WASHINGTON — The White House has informed a GOP lawmaker that it's reviewing several transcripts of interviews conducted by the former House Jan. 6 committee to protect "sensitive operational and personal information."
In a letter to Rep. Barry Loudermilk, R-Ga., obtained by NBC News, White House special counsel Richard Sauber said the White House is reviewing the transcripts of testimony provided by four witnesses to the Jan. 6 panel who served in the Trump White House on the day of the riot in nonpartisan roles. Once the review is complete, the White House will send the transcripts, with appropriate redactions, to the National Archives and Record Administration, Sauber said.
The witnesses testified voluntarily after the Jan. 6 committee "agreed that their names, titles, past and present affiliations, and operational details would not be publicly disclosed," Sauber wrote in the letter, which was first reported by CNN. "During the interviews, the witnesses described their responsibilities, including with respect to national security, and described security protocols in and around the White House."
The Jan. 6 committee sent the transcripts to the White House for review, along with a letter stating the panel's goal to "protect the identity" of the four people, Sauber said.
Loudermilk leads the House Administration subcommittee on oversight, which has been probing the Democratic-controlled Jan. 6 panel, which was dissolved in January.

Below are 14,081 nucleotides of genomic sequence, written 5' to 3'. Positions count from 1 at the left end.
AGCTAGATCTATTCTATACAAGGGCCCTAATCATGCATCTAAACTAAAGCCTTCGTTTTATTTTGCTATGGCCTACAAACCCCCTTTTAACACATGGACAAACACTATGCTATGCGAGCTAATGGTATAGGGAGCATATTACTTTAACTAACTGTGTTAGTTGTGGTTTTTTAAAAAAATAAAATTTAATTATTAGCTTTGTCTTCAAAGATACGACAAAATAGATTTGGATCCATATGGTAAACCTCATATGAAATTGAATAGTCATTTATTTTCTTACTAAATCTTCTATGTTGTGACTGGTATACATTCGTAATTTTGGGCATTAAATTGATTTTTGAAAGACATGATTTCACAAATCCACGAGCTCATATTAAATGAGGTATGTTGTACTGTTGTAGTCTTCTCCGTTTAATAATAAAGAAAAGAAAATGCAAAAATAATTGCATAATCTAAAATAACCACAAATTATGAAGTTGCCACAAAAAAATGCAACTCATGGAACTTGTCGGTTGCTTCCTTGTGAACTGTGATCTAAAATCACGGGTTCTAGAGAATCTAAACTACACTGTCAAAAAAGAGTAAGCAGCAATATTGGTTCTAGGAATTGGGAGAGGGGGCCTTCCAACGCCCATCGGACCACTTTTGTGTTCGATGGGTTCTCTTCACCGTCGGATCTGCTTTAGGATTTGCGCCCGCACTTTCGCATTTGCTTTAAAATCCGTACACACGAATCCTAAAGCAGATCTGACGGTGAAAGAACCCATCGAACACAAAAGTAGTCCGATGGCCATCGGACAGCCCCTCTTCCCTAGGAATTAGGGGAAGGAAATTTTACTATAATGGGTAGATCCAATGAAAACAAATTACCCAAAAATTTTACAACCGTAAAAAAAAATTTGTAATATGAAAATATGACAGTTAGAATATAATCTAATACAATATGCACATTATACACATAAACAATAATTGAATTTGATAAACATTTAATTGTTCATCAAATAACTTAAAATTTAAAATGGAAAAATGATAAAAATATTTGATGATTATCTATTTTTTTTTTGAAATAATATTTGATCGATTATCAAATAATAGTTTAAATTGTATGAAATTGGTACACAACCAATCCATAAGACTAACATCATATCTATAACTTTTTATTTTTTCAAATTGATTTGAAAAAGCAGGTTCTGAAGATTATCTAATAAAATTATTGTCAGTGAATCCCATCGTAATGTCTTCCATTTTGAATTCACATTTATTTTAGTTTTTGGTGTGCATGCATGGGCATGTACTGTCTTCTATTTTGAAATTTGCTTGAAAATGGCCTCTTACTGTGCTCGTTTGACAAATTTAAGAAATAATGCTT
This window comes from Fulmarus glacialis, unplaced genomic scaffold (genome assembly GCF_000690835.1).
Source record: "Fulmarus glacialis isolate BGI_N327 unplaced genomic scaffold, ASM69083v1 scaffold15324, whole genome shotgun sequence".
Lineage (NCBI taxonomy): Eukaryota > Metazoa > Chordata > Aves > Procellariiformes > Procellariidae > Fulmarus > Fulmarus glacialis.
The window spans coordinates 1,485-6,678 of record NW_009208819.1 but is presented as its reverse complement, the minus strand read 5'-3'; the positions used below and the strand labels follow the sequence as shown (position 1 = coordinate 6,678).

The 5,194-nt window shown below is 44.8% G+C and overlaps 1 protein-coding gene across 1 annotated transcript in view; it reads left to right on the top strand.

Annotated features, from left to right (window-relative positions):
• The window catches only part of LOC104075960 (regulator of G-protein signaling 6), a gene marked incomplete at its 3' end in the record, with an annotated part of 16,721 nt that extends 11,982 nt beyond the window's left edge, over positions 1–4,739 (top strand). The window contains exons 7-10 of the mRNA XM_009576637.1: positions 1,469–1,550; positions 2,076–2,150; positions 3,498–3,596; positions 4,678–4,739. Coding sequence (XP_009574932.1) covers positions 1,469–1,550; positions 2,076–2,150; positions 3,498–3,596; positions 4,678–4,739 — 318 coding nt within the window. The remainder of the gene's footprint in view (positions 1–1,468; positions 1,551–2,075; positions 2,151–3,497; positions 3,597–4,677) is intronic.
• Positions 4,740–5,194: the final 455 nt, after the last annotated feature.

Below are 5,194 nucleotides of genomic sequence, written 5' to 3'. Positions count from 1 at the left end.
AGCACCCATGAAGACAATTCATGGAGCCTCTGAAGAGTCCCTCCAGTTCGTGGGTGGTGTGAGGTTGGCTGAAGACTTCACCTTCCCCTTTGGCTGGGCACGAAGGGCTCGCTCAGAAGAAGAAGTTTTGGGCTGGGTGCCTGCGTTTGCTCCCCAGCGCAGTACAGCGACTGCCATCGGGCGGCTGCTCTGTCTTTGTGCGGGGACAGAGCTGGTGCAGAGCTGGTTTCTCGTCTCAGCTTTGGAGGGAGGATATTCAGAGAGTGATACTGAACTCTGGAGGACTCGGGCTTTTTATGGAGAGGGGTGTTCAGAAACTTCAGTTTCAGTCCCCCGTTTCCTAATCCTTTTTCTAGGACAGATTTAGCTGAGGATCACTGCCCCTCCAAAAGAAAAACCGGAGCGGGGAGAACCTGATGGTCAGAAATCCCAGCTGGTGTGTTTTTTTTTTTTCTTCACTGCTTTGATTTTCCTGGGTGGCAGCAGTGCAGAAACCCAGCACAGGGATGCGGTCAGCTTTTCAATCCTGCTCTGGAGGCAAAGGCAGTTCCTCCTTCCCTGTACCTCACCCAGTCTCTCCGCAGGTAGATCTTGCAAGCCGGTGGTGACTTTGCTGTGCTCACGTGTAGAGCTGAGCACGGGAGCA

Reps. Bennie Thompson, D-Miss., and Liz Cheney, R-Wyo., who were the chairman and the vice chair of the panel, respectively, asked the White House to review the transcripts and "address the need for limitations on disclosure of sensitive information," Sauber said.
"The White House is currently conducting this review. We expect to complete our review soon," Sauber wrote. "When we do so, we will send the transcripts to NARA with appropriate redactions to protect sensitive operational and personal information, consistent with the White House’s agreement with the Select Committee. In response to your request, we will provide copies of the transcripts to you at the same time."
Sauber's letter was a response to a letter Loudermilk sent to the White House on Aug. 8, in which he requested the return of "all original documents and records related to the events of January 6, 2021, that the White House has that originated from the Select Committee."
Asked for comment, Loudermilk's office pointed NBC News to a tweet in which he criticized the White House for seeking to redact certain testimony given to the Jan. 6 committee.
"It is imperative to my investigation that we recover all testimony, documents, videos, and data that were to be preserved by the J6 select committee," he tweeted. "This means recovering them in their entirety, without redaction. The records sent to the White House and DHS are House records and must be returned immediately. Now the White House wants to redact testimony given to the Democrat-controlled J6 Committee and other records. What are they trying to hide?"
The Jan. 6 committee, which finished its investigation at the end of 2022, had released security video that showed Loudermilk giving a tour of the Capitol on Jan. 5, 2021, the day before the riot. Loudermilk has strenuously denied that the group he led was scouting the complex ahead of the insurrection.
In March, Loudermilk said he was launching an investigation into the panel. Later that month, he said in a sharply worded statement that he had conducted an initial review into the committee and found that its work "isn’t credible, and they owe every individual whose reputation they attempted to smear an apology."